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We Have a Winner



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. . . for most stupidly tendentious allusion, in 2012, to an opinion by the Great Chief Justice, John Marshall.  (All other contenders can stand down until 2013.)  In the Chronicle of Higher Education today, Ada Meloy, general counsel at the American Council on Education, writes in support of the University of Texas’s racial-preference scheme, challenged in the Fisher case now pending in the Supreme Court.  You know she’s going to over-reach in a big way when she says:

Since the founding of the country, the Supreme Court, Congress, and the executive branch have vested individual colleges with the power to make decisions about higher-education practices and principles, including the ability to decide whom to admit.

Okay, she’s already lurching in the direction of making her readers think this is the return of George Wallace.  But that’s neither here nor there, to my purpose.  Here comes John Marshall:

The Supreme Court in particular has long been a champion of granting colleges authority to make academic and educational judgments.

In 1819, the Supreme Court ruled that the state could not force Dartmouth College to become a public institution. In looking at the question of whether government had the power to alter a college charter, the court decided that an institution’s board of trustees was better suited than the state to govern the college.

Chief Justice John Marshall explained in that ruling that educators, not legislators, should make key decisions in educational matters. Over the following two centuries, the Supreme Court has only reinforced the educational authority of colleges.

There is just one accurate sentence in this farrago of nonsense about Marshall’s opinion in Trustees of Dartmouth College v. Woodward: “In 1819, the Supreme Court ruled that the state could not force Dartmouth College to become a public institution.”  Everything else above is crazy talk.  Marshall’s Court did not “decide[] that an institution’s board of trustees was better suited than the state to govern the college.”  And the chief justice himself certainly did not “explain[] in that ruling that educators, not legislators, should make key decisions in educational matters.”

Marshall’s opinion held that Dartmouth College’s pre-revolutionary charter was a contract, one party to which was the self-perpetuating board of trustees, the other party to which was the state of New Hampshire (succeeding to the Crown upon American independence).  New Hampshire, Marshall held, had breached the contract, contrary to the contract clause of Article I, section 10 of the Constitution, when it passed legislation that vitiated the governing powers of the board and put the state in charge of the college.  The trustees’ victory in the Supreme Court enabled Dartmouth to remain an autonomous private college, and established the status of corporate charters as contracts protected by the Constitution from state legislative interference.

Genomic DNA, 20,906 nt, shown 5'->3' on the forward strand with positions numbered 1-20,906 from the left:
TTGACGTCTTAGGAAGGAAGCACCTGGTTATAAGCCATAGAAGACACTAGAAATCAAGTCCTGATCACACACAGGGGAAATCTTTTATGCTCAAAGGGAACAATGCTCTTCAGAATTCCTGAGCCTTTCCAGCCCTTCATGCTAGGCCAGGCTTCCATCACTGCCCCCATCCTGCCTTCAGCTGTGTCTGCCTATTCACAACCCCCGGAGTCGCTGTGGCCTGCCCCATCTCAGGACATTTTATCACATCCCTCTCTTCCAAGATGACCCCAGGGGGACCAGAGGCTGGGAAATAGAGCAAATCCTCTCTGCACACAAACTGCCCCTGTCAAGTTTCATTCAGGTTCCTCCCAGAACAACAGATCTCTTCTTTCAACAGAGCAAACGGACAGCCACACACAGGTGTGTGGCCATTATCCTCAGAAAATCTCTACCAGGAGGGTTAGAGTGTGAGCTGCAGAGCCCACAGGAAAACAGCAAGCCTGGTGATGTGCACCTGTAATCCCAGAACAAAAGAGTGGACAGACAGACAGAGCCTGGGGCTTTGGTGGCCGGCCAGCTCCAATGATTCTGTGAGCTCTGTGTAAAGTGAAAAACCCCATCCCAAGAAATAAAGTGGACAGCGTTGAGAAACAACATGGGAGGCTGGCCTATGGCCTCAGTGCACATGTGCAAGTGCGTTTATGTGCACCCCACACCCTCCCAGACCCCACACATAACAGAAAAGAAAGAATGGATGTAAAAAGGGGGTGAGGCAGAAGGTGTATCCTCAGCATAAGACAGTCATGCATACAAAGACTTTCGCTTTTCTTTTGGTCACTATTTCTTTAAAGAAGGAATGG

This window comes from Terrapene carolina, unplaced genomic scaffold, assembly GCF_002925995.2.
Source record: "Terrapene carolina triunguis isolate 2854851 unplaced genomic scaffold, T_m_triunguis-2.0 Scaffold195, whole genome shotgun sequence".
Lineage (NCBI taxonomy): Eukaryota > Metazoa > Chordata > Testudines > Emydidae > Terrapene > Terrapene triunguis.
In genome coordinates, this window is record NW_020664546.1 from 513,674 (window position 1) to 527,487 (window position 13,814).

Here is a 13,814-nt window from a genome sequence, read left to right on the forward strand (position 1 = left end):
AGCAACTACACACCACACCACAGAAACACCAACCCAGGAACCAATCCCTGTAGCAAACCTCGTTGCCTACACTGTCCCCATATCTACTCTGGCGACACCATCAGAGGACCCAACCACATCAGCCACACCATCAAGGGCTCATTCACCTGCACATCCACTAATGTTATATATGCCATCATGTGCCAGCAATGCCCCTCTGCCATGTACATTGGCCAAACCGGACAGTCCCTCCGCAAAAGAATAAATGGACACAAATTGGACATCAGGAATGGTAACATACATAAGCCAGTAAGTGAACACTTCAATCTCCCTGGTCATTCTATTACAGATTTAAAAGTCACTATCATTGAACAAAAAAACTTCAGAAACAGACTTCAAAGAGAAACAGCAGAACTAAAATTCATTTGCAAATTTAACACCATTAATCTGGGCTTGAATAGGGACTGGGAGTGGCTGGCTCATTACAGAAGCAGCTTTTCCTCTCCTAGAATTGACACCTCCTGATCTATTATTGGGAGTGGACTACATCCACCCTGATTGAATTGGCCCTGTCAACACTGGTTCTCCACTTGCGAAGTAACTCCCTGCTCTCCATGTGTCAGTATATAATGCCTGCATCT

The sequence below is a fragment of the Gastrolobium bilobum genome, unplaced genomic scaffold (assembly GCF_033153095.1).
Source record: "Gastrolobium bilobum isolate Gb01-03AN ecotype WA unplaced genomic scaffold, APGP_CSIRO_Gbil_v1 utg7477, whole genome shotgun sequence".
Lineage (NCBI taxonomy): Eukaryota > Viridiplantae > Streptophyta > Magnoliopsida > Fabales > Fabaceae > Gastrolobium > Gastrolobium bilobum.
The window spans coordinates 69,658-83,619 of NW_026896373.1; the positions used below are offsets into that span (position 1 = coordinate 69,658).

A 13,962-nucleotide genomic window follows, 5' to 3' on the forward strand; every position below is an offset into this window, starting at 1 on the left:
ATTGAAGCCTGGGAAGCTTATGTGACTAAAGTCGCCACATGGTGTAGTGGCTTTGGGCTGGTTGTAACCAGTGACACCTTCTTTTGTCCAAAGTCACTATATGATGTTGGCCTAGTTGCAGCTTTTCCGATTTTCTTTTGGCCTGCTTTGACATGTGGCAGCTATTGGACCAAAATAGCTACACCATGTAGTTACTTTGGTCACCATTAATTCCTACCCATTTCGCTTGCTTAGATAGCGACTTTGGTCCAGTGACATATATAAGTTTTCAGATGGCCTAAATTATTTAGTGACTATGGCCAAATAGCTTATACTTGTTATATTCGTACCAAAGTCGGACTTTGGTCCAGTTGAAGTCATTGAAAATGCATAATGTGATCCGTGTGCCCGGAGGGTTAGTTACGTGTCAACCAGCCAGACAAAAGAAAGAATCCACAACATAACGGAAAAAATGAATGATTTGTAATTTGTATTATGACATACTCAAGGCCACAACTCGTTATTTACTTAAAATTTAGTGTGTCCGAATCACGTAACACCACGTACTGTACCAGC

There is not a word in Marshall’s opinion about the trustees being “better suited than the state” to do anything at all.  The case was about the trustees’ right to act as the owners of the college.  Whether they acted wisely or unwisely was not the question.  Nor did Marshall have an opinion, at least in his judicial capacity, about whether legislators, judges, or “educators” are most competent to “make key decisions in educational matters.”  None of these questions entered for one moment into the decision of the case.

And–this might just mark an important difference between the Dartmouth College case of 193 years ago, and the Fisher case today–the University of Texas is, and no one denies it is, a public institution.  Whether its policies can be squared with relevant requirements of the U.S. Constitution and federal laws is the question in this case.  Who should “make key decisions in educational matters” is therefore a pretty misleading way to describe the legal issues in Fisher.  But it is a completely fictitious way to say anything at all about the issues in Dartmouth College.



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